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Chicago newspapers have young readers seeing red

November 17, 2002|DAVID SHAW

It's called "Hot Spot" and it introduces the news item at the top of the F.Y.I. World and F.Y.I. Nation pages in RedEye, the new tabloid the Chicago Tribune is publishing in an attempt to capture the heretofore newspaper-averse 18-to-34 age group.

In its second week of publication, RedEye's "Hot Spots" included London (where a study found that women were "almost twice as likely as men to have a collision while parking"); Norway's Skaalvik fiord (where "Keiko the killer whale and 'Free Willy' star is ready to be moved to another bay"), and Missouri (where RedEye editors made a startling discovery: There are cities named Whoop-Up, Lickskillet and Pucky-Huddle).

If this is RedEye's idea of news that will send 18-to-34-year-olds scurrying to their corner newsstand, I think they can find another use for their obsession with red. The paper already has RedEye, Red Hot and Red Zone. How about Red Ink?

Editors have always complained that young people don't read newspapers. Hence, RedEye (the brainchild of Tribune Co., which owns The Times) -- and Red Streak, published by the rival Sun-Times.

Both Reds are 40-page tabloids. Both sell for 25 cents -- or they will once their owners stop giving so many of them away as get-acquainted free samples. Both have a lot of sports, entertainment listings, eye-catching graphics and celebrities, celebrities, celebrities. Both recycle material from their parent publications. In both, most stories are short -- designed for someone with the attention of a gnat.

RedEye made its philosophy clear on the cover of its first issue, which consisted mostly of a large-type list of the "Top 10 reasons to read this newspaper" -- and then gave only nine reasons (not, presumably, because the editors could think of only nine, but because, as No. 9 put it -- in what passes for humor in RedEye -- "Even our Top 10 lists are made to save you time").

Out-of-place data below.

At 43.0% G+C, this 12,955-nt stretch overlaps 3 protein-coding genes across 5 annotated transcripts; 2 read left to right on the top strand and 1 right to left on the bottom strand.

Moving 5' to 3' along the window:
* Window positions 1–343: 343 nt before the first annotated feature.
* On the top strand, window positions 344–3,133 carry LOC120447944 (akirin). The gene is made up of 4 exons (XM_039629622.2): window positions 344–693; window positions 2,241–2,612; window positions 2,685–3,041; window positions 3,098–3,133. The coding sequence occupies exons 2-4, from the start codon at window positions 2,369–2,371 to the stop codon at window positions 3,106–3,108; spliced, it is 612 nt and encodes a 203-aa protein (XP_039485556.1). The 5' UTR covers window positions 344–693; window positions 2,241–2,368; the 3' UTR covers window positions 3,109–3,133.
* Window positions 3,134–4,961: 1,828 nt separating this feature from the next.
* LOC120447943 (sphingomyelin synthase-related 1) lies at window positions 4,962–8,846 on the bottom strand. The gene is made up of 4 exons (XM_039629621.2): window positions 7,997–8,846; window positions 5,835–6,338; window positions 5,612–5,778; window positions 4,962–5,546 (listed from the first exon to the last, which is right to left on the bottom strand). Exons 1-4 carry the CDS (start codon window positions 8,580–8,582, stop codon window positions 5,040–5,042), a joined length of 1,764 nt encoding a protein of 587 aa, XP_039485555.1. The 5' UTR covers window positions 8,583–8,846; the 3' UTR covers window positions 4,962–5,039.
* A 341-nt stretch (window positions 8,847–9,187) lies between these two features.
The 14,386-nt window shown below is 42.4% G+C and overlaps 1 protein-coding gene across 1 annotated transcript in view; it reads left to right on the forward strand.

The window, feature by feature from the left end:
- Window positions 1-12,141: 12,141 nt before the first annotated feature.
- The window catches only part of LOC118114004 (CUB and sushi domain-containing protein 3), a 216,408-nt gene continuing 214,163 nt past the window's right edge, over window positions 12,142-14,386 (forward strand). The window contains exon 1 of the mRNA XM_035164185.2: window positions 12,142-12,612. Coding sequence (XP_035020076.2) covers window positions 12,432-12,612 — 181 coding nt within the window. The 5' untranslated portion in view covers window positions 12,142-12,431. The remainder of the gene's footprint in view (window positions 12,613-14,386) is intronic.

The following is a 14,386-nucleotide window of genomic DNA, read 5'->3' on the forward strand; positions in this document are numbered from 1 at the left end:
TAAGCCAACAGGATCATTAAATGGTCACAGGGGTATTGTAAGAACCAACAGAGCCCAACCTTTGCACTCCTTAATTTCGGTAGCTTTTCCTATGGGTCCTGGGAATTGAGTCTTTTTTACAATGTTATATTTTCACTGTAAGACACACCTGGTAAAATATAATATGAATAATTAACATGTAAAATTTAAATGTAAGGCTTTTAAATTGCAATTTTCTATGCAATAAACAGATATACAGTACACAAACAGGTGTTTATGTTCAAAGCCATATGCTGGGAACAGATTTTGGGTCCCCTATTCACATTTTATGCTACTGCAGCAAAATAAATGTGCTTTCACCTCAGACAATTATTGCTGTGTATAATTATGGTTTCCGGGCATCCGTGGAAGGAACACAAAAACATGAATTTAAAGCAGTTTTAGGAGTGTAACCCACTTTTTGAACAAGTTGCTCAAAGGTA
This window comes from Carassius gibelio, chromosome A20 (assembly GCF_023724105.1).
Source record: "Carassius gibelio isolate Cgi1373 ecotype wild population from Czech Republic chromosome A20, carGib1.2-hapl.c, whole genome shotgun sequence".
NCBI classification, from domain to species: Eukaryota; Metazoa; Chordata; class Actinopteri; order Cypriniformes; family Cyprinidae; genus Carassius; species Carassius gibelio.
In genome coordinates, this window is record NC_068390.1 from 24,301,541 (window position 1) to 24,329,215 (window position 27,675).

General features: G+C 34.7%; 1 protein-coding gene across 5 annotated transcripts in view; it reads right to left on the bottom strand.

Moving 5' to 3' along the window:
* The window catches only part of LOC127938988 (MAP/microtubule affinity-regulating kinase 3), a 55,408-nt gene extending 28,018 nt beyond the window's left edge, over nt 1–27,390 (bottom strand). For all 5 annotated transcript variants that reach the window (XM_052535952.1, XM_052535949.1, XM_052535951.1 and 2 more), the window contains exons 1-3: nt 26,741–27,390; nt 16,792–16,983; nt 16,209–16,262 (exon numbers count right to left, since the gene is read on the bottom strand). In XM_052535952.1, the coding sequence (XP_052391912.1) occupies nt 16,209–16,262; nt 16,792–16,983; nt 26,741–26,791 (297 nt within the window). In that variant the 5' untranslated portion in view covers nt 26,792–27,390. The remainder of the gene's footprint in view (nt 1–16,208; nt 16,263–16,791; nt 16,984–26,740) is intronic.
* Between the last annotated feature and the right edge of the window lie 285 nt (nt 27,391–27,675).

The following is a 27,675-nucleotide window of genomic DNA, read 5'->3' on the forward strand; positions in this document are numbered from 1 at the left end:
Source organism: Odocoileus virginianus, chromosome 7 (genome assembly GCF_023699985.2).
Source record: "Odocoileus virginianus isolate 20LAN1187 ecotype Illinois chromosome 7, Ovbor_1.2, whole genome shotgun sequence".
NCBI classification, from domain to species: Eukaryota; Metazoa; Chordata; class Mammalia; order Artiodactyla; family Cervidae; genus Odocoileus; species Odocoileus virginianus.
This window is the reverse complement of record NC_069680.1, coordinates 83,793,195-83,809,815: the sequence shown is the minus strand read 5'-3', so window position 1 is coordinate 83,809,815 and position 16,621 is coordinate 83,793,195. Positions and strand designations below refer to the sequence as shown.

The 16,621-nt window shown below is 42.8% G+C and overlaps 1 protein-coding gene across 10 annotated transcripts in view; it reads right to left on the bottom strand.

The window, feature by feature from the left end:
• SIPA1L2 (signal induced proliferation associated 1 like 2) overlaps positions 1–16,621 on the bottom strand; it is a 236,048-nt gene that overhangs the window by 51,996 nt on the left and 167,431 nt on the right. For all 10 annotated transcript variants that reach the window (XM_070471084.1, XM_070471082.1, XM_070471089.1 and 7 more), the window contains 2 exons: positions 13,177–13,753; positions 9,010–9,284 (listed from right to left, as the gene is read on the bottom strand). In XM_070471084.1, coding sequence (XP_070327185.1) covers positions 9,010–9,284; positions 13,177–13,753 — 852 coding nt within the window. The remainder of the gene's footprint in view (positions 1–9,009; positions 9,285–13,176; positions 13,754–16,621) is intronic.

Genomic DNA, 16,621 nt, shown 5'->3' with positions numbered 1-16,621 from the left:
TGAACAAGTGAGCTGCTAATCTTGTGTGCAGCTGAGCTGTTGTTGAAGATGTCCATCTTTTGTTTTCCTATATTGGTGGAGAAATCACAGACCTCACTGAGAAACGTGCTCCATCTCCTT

RedEye's back-page Red Hot feature in that issue told eager readers where they could buy a fried Twinkie -- "impaled on a stick and frozen until firm, then dipped in a batter similar to that used to fry fish." (Yum, yum.)

The next day's RedEye featured a column by a young man bemoaning the excruciating "pressure" he felt on a subway when he suddenly realized, "I am, without a doubt, the best-looking person on this train."

The column ends -- mercifully -- when a woman "undeniably better looking than me" gets on five stops later, and he offers to give her "a few tips on keeping cool when everyone starts to gawk."

Maybe, I thought, RedEye is trying for some of the irony that has made the Onion such a hit with younger readers.

Nope. There, in Issue 4, was an interview with Onion editor Robert Siegel, who "recently sat down with RedEye editors for a burger and some probing questions," the paper said.

"When did you realize how big the Onion was?" read one of the probing questions.

"Do you get a lot of resumes?" was another.

And Red Streak?

The first issue had a story on the Washington-area sniper on Page 1 ... right above a Halloween story on inflatable pumpkins ... adjacent to the earth-shattering news that Starbucks "wants you to buy breakfast" ... surrounded by teaser photos on Sarah Jessica Parker's new baby, Christina Aguilera's new album and Winona Ryder's new shoplifting testimony.

Red Streak does put news stories on Page 1, including those that appeal to young readers -- one on the decline in online music sales, for example, and another on the increase in cell-phone text messaging.

The RedEye front page usually has one big photo and several smaller graphic devices, all referring to stories inside the paper. (To be fair, early front pages did direct readers to stories on the publication of Kurt Cobain's journals and the murder of rapper Jam Master Jay.)

Defining a demographic

The Tribune struck first in what's being billed as the latest skirmish in Chicago's long tradition of newspaper wars; the Sun-Times leaped into combat only after word of RedEye leaked out.

The Tribune is by far the more successful of the parent papers, but the Sun-Times does better with younger readers in Chicago, and it started Red Streak "to preserve the readership and deepen the attachment" with those readers, as John Cruickshank, co-editor of Red Streak, told me.

"We'll stop giving the paper away and start charging for it when RedEye does," he said. "If they branch out and start selling a lot of papers beyond the downtown area, we'll do it too."

Cruickshank concedes that "the notion that there is a demographic 18 to 34 is completely nuts. You go from someone just entering college to someone with two kids, who may be on a second marriage and a third job."

Thus, Red Streak is, in Cruickshank's words, "just another edition of the Sun-Times," which is also a tabloid. But Joe Knowles, co-editor of RedEye, says his paper is trying to be as different as possible from the non-tabloid Tribune -- "fully separated from them," he says.

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